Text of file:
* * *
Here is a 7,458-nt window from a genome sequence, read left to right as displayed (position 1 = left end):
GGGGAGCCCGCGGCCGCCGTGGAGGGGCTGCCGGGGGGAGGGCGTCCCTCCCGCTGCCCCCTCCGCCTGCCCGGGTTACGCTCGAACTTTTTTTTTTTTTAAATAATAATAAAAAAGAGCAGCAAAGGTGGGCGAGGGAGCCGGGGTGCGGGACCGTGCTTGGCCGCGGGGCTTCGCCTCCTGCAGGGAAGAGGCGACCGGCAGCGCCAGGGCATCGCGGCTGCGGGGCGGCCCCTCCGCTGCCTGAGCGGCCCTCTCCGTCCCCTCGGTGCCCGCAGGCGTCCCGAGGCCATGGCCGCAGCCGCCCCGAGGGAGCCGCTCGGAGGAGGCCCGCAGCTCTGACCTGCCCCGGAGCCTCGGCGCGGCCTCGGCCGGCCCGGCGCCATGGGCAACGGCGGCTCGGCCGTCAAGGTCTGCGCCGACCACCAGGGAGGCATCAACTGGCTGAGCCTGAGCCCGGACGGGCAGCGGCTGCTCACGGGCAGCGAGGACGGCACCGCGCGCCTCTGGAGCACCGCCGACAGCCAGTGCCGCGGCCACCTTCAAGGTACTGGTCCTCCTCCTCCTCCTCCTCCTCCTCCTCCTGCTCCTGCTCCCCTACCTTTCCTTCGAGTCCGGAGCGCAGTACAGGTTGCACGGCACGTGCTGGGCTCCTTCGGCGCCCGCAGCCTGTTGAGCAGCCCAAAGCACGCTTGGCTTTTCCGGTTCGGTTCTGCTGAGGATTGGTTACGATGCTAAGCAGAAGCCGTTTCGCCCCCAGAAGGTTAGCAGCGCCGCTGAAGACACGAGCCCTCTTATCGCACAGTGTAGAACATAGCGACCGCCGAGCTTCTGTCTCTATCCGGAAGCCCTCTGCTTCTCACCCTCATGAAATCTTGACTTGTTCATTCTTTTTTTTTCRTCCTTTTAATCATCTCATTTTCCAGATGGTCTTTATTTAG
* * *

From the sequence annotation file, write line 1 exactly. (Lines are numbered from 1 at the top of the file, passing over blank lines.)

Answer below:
Here is a 7,458-nt window from a genome sequence, read left to right as displayed (position 1 = left end):